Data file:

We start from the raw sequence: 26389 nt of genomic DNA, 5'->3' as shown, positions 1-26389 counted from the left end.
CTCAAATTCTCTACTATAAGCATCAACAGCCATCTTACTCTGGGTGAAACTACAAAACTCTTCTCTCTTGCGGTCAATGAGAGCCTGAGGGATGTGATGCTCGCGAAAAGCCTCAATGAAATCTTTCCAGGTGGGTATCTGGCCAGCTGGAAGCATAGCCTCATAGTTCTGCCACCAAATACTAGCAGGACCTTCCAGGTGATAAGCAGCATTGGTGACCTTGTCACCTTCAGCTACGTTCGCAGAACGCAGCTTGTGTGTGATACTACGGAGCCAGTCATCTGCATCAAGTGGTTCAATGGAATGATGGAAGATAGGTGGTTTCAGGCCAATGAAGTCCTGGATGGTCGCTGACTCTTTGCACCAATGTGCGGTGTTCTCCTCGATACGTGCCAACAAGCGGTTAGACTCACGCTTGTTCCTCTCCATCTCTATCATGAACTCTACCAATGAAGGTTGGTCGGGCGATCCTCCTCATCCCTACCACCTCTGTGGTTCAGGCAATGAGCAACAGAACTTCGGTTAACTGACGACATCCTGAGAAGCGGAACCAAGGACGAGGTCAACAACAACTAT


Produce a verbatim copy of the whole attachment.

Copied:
We start from the raw sequence: 26389 nt of genomic DNA, 5'->3' as shown, positions 1-26389 counted from the left end.
CTCAAATTCTCTACTATAAGCATCAACAGCCATCTTACTCTGGGTGAAACTACAAAACTCTTCTCTCTTGCGGTCAATGAGAGCCTGAGGGATGTGATGCTCGCGAAAAGCCTCAATGAAATCTTTCCAGGTGGGTATCTGGCCAGCTGGAAGCATAGCCTCATAGTTCTGCCACCAAATACTAGCAGGACCTTCCAGGTGATAAGCAGCATTGGTGACCTTGTCACCTTCAGCTACGTTCGCAGAACGCAGCTTGTGTGTGATACTACGGAGCCAGTCATCTGCATCAAGTGGTTCAATGGAATGATGGAAGATAGGTGGTTTCAGGCCAATGAAGTCCTGGATGGTCGCTGACTCTTTGCACCAATGTGCGGTGTTCTCCTCGATACGTGCCAACAAGCGGTTAGACTCACGCTTGTTCCTCTCCATCTCTATCATGAACTCTACCAATGAAGGTTGGTCGGGCGATCCTCCTCATCCCTACCACCTCTGTGGTTCAGGCAATGAGCAACAGAACTTCGGTTAACTGACGACATCCTGAGAAGCGGAACCAAGGACGAGGTCAACAACAACTAT